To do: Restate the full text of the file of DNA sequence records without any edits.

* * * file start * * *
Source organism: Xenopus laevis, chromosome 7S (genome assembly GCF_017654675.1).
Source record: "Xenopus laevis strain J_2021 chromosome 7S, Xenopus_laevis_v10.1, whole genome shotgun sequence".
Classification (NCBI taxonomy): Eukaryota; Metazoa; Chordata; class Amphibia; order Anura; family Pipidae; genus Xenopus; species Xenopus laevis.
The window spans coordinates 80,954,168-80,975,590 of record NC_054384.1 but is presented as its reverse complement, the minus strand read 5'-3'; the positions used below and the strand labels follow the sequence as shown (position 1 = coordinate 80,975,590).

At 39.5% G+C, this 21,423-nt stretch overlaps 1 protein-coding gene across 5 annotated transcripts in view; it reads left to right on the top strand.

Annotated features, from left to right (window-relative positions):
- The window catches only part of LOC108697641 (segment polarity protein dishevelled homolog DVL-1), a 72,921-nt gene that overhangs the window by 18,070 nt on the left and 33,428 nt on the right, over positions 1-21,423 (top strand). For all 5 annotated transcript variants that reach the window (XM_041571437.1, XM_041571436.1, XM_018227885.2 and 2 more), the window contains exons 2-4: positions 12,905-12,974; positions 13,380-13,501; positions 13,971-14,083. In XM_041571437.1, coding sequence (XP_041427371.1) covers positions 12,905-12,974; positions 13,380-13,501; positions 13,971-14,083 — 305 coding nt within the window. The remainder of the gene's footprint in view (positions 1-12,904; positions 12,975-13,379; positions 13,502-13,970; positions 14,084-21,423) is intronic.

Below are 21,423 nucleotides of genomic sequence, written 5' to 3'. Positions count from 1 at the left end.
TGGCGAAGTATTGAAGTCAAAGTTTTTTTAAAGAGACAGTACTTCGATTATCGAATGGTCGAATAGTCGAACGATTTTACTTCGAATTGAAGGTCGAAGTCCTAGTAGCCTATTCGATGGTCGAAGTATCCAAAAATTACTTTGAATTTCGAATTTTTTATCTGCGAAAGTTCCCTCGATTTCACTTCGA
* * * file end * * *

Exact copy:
Source organism: Xenopus laevis, chromosome 7S (genome assembly GCF_017654675.1).
Source record: "Xenopus laevis strain J_2021 chromosome 7S, Xenopus_laevis_v10.1, whole genome shotgun sequence".
Classification (NCBI taxonomy): Eukaryota; Metazoa; Chordata; class Amphibia; order Anura; family Pipidae; genus Xenopus; species Xenopus laevis.
The window spans coordinates 80,954,168-80,975,590 of record NC_054384.1 but is presented as its reverse complement, the minus strand read 5'-3'; the positions used below and the strand labels follow the sequence as shown (position 1 = coordinate 80,975,590).

At 39.5% G+C, this 21,423-nt stretch overlaps 1 protein-coding gene across 5 annotated transcripts in view; it reads left to right on the top strand.

Annotated features, from left to right (window-relative positions):
- The window catches only part of LOC108697641 (segment polarity protein dishevelled homolog DVL-1), a 72,921-nt gene that overhangs the window by 18,070 nt on the left and 33,428 nt on the right, over positions 1-21,423 (top strand). For all 5 annotated transcript variants that reach the window (XM_041571437.1, XM_041571436.1, XM_018227885.2 and 2 more), the window contains exons 2-4: positions 12,905-12,974; positions 13,380-13,501; positions 13,971-14,083. In XM_041571437.1, coding sequence (XP_041427371.1) covers positions 12,905-12,974; positions 13,380-13,501; positions 13,971-14,083 — 305 coding nt within the window. The remainder of the gene's footprint in view (positions 1-12,904; positions 12,975-13,379; positions 13,502-13,970; positions 14,084-21,423) is intronic.

Below are 21,423 nucleotides of genomic sequence, written 5' to 3'. Positions count from 1 at the left end.
TGGCGAAGTATTGAAGTCAAAGTTTTTTTAAAGAGACAGTACTTCGATTATCGAATGGTCGAATAGTCGAACGATTTTACTTCGAATTGAAGGTCGAAGTCCTAGTAGCCTATTCGATGGTCGAAGTATCCAAAAATTACTTTGAATTTCGAATTTTTTATCTGCGAAAGTTCCCTCGATTTCACTTCGA